Mapping Laws and Policies on Marine and Coastal Governance -An Explainer

This blog recapitulates the extensive consultation and brainstorming exercise the members of the legal team including Samrita Shankar, Shivani Swami, and Shubhra Sotie conducted during the policy mapping exercise, to design and launch the output in a more user-friendly, versatile, and accessible website format

India has a plethora of laws that govern the protection of coastal and marine biodiversity and species, of which the Wild Life (Protection) Act, 1972, (WLPA) is the most widely known and used legislation. However, other laws also provide for protection and conservation of coastal and marine ecosystems and species. For instance, the Environment (Protection) Act, 1986 (EPA) and notifications under it allow for the restriction of industrial activities in the coastal regions. Under the Biological Diversity Act, 2002, Biodiversity Heritage Sites may be declared in ecologically fragile or biodiversity rich areas. In light of this extensive law and policy framework, we felt a need to conduct a legal mapping exercise to  help identify the key provisions of laws and their functions, which can further help a variety of stakeholders with evaluation research, legal analysis and policy development

Originally, the plan was to incorporate the results of the legal mapping exercise into a report. Several drafts of the report were created along the way. However, the report was beginning to look dense and non-interactive, not to mention our concern with its foreseeable irrelevance as laws and policies get regularly amended. After extensive consultation and brainstorming, we decided to collaborate with the BlueMAP-India team at WCS-India to design and launch the output in a more user-friendly, versatile, and accessible website format. We believed that this could be a sustainable and evolving resource for the marine conservation community. 

Going a step ahead, we also designed an interactive map of Marine Protected Areas (MPAs) in India, feeding into the policy section. This would allow our users a more immersive and fruitful understanding of India’s marine protected area network. However, developing a comprehensive repository of marine laws and policies is a complex and nuanced task that requires careful planning and extensive research - something that took us a couple of years to do. Here, we broadly lay out the steps undertaken and resources consulted to carry out the legal mapping of marine laws and policies in India as featured on BlueMAP-India.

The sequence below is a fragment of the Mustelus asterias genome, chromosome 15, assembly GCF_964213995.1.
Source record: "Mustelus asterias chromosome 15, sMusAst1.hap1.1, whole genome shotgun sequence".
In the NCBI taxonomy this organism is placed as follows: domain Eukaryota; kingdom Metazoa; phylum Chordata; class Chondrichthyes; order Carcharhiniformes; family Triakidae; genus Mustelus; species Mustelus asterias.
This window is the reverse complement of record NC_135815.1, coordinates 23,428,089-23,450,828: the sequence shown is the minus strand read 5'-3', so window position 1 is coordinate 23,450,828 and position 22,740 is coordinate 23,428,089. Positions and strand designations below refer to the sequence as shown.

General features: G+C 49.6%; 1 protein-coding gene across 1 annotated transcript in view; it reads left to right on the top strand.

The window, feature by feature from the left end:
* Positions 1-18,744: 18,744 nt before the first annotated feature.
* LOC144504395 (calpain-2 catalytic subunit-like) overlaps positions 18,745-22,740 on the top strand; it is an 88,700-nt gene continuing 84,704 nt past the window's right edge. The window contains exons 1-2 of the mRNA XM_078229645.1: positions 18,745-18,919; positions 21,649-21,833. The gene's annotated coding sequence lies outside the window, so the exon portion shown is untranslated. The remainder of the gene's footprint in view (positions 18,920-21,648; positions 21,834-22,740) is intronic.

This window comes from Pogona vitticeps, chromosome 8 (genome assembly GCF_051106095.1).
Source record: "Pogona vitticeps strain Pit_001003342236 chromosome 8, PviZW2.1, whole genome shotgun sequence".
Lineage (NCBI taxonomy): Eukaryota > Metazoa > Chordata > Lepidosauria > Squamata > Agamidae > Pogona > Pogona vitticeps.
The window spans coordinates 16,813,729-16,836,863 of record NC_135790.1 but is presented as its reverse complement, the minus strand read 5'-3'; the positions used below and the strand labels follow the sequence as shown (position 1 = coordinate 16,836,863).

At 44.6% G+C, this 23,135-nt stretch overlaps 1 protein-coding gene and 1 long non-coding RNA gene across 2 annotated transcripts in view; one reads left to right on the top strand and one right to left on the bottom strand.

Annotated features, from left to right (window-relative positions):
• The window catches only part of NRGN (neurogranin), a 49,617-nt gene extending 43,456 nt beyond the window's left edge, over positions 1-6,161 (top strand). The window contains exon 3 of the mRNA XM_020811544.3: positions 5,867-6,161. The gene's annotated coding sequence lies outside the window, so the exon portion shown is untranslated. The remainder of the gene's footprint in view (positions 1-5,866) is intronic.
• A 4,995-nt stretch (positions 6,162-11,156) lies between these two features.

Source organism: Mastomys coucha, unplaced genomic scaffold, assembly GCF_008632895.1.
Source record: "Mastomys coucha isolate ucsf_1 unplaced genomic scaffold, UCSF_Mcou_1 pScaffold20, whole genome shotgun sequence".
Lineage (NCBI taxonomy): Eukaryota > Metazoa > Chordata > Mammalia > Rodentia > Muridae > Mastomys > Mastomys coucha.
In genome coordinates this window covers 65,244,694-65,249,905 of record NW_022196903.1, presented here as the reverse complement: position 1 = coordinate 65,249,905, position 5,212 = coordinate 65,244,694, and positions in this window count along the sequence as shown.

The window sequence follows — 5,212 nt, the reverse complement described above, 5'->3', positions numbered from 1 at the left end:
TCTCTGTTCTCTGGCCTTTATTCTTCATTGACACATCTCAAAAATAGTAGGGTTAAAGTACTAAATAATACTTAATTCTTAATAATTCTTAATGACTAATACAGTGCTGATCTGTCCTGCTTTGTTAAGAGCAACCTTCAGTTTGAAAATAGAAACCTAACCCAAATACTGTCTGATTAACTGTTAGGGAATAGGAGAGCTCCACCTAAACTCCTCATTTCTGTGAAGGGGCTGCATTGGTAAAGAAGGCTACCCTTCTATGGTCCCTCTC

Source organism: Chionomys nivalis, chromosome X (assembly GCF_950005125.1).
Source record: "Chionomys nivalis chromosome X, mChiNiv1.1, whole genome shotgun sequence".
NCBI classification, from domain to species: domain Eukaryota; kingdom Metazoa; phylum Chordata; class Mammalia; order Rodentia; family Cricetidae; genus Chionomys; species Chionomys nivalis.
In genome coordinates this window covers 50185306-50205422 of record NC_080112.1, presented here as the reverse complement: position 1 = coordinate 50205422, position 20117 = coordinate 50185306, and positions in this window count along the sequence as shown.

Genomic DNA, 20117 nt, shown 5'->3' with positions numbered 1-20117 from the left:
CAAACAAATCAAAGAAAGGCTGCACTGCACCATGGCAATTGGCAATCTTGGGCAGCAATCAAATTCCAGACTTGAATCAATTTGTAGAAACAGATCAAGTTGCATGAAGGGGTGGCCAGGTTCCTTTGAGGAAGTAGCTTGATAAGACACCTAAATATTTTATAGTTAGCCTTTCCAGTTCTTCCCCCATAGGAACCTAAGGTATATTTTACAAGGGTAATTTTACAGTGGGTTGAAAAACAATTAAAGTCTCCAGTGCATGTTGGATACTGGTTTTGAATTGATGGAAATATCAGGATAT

In the preliminary phase, we collated all Indian laws and policies pertaining to the marine environment from the official government website for state and central acts ( and other central websites. The objective was to visualise the extent of legal protection and enforcement afforded to the protection of marine ecosystems in the country. To encapsulate a broader and comprehensive outlook of the marine environments in India, we also decided to include international marine laws and policies which India is a party to, from recognised international sources. 


With the objective of making environmental policies more comprehensible and meaningful for citizens and practitioners, we categorised all collated marine laws with overlapping focus areas (such as the protection of areas, and species, and regulating commercial activities) into sub-themes to facilitate ease of understanding.


The next step involved reviewing each marine law and policy  to trace common features and develop sub-categories or sub-themes to further break down information into bite-sized clusters. This involved a painstaking process of carefully extracting and noting relevant information applicable to respective sub-categories and meticulously editing out the supplementary legal text (available for open reading on the web). Laws and policies were re-reviewed and cross-checked to ensure their relevance and appropriateness in the marine environment. Acts with a more secondary or tertiary marine protection focus were, on a case-to-case basis, either removed or edited to best represent their applicability in the marine context. 


Once compiled, the acts and policies were organised into a structured and user-friendly format, with a drop-down feature to minimise information overload enabling the audience to find specific laws and policies based on their needs easily. Finally, summaries and explanatory notes were drafted to introduce each policy under respective themes to offer prefatory context and enhance understanding.


We are appreciative of the fact that after years of trying to find a way to communicate the legal and policy framework governing coastal and marine biodiversity in India, the BlueMAP-India portal has made it possible. After all, the ‘P’ in BlueMAP-India stands for policy. While we are aware that there are several other portals where one can find a similar mapping exercise on laws and policies, the illustrative and interactive manner in which we have exhibited the information is rare. We hope that through this momentous endeavour,  more and more stakeholders can become aware and sensitised about the laws of our land.

Shyama Kuriakose and Arghadeep Das